members; so there must be but one loaf. The Apostle insists upon this, "Because
there is one loaf, we, the many, are one body; for we are all partakers of
that one loaf."7 The Greek word artos,
especially when joined with words of number, says Dr. Macknight, always signifies
a loaf, and is so translated in our Bibles, "Do you not remember the
five loaves?"8 There are many instances
of the same sort. Dr. Campbell says, "that in the plural number it ought
always to be rendered loaves;" but when there is a numeral before it, it
indispensably must be rendered a loaf or loaves. Thus we say one loaf, seven
loaves; not one bread, seven breads. "Because there is one loaf," says Paul,
we must consider the whole congregation as one body. Here the Apostle reasons
from what is more plain, to what is less plain; from what was established,
to what was not so fully established in the minds of the Corinthians. There
was no dispute about the one loaf; therefore, there ought to be none about
the one body. This mode of reasoning makes it as certain as a positive law:
because that which an Apostle reasons from must be an established fact, or
an established principle. To have argued from an assumption or a contingency
to establish the unity of the body of Christ, would have been ridiculous
in a logician, and how unworthy of an Apostle! It was, then, an established
institution, that there is but one loaf, inasmuch as the Apostle establishes
his argument by a reference to an established fact. Our third proposition
is, then, sustained that on the Lord's table there is of necessity but
PROP. IV. - All Christians are members of the house or
family of God, are called and constituted a holy and a royal priesthood,
and may, therefore bless God for the Lord's
table, its loaf, and cup - approach it without fear and partake of it with
joy as often as they please, in remembrance of the death of their Lord and
The different clauses of this proposition, we shall sustain in order - "all
Christian are members of the family or house of
God:"9 "But Christ is trusted as a Son over
his own family; whose family we are, provided we maintain our profession
and boasted hope unshaken to the end;" - "are called and constituted a
holy and a royal priesthood."10 You, also,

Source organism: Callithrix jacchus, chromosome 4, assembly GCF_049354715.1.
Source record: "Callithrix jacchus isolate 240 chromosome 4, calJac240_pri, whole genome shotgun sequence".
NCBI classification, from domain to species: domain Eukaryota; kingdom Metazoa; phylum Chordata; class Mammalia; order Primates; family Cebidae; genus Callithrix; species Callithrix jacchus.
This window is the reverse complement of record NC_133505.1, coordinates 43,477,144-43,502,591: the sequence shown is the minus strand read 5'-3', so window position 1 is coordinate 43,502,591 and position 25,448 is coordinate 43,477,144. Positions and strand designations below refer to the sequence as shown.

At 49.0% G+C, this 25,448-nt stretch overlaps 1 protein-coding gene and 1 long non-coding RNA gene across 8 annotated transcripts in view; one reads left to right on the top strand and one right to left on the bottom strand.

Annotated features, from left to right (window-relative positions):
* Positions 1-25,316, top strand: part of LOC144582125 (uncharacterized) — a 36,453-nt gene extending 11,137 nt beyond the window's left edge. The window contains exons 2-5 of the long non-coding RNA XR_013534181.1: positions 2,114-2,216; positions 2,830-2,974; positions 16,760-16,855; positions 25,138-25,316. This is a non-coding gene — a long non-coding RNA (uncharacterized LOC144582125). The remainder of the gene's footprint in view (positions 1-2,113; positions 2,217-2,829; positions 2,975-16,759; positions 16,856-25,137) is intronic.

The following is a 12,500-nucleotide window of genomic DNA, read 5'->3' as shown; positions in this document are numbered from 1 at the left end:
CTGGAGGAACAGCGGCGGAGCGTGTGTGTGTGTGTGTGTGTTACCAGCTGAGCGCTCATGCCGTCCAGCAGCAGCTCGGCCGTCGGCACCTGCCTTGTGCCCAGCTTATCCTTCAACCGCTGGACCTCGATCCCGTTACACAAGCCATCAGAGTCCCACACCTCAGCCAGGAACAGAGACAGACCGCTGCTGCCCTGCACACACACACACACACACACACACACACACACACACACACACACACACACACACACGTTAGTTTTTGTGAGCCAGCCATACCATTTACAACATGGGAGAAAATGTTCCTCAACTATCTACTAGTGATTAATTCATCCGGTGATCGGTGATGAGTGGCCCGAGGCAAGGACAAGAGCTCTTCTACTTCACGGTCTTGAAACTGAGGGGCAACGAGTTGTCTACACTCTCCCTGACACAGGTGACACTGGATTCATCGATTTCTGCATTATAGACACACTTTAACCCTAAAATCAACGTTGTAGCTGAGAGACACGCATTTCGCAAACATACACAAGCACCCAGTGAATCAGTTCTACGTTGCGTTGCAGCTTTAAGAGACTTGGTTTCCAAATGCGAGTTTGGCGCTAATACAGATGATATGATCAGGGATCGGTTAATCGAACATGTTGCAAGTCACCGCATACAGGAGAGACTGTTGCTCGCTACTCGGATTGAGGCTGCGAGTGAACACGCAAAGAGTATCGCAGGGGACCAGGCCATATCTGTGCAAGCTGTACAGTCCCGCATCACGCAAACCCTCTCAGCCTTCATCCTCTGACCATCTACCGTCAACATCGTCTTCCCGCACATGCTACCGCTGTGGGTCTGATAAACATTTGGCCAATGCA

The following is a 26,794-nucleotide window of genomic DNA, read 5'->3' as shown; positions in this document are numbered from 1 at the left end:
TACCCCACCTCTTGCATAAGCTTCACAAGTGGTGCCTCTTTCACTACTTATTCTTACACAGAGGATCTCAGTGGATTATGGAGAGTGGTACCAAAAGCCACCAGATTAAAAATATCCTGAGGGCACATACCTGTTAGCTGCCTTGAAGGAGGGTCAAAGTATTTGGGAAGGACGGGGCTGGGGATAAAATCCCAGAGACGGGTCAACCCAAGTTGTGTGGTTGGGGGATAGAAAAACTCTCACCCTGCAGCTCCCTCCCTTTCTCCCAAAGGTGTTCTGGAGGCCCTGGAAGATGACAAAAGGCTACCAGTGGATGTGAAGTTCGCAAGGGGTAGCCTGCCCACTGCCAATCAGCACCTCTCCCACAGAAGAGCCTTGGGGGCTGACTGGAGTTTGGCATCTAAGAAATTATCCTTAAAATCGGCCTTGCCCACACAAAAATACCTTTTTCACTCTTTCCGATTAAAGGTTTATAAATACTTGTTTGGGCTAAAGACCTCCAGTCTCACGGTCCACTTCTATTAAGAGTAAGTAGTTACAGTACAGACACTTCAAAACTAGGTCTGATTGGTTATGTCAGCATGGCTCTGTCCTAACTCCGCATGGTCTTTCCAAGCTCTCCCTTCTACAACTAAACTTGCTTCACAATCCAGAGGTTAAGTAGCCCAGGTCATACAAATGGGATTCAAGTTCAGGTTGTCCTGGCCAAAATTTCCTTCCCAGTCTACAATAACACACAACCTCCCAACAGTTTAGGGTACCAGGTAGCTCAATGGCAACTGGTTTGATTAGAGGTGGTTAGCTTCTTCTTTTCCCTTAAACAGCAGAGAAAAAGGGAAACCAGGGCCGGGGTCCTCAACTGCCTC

as living stones are built up a spiritual temple, a holy priesthood, to offer
spiritual sacrifices most acceptable to God through Jesus Christ." In the
ninth verse of the same chapter he says, "But you are an elect race, a chosen
generation, a royal priesthood;" and this is addressed to all the brethren
dispersed in Pontus, Galatia, Cappadocia, Asia, and Bithynia.
May not, then, holy and royal priests thank God for the Lord's
table, its loaf, and cup of wine? May they not, without a human priest
to consecrate the way for them, approach the Lord's table and handle the
loaf and cup? If the common priests did not fear to approach a golden table,
and to place upon it the loaves of the presence; if they feared not to take
and eat the consecrated bread, because priests according to the flesh - shall
royal priests fear, without the intervention of human hands, to approach
the Lord's table and to partake of one loaf? If they should, they know not
how to appreciate the consecration of Jesus, nor how to value their high
calling and exalted designation as kings and priests to God. And may we not
say, that he who invested with a little clerical authority, derived only
from "the Man of Sin and Son of Perdition," if borrowed from the Romanists,
says to them, 'stand by, I am holier than thou" - may we not say that such
a one is worse than Diotrephes, who affected a pre-eminence, because he
desecrates the royal priesthood of Jesus Christ, and calls him common and
unclean, who has been consecrated by the blood of the Son of God? Such impiety
can only be found amongst them who worship the beast, and who have covenanted
and agreed that none shall buy or sell, save those who receive a mark on
their foreheads, and letters patent in their hands. But allow common sense
to whisper a word into the ears of priests' "laymen," but Christ's "royal
priests." Do you not thank God for the cup while the priest stands by
the table; and do you not handle the loaf and cup when they come to you?
And would not your thanksgiving have been as acceptable, if the human mediator
had not been there, and your participating as well pleasing to God, and as
consolatory to yourself, if you had been the first that had handled the loaf
or the cup, as when you are the second, or the fifty-second, in order of
location? Let reason answer these two questions, and see what comes of the
haughty assumptions of your Protestant clergy!! But this only by the way.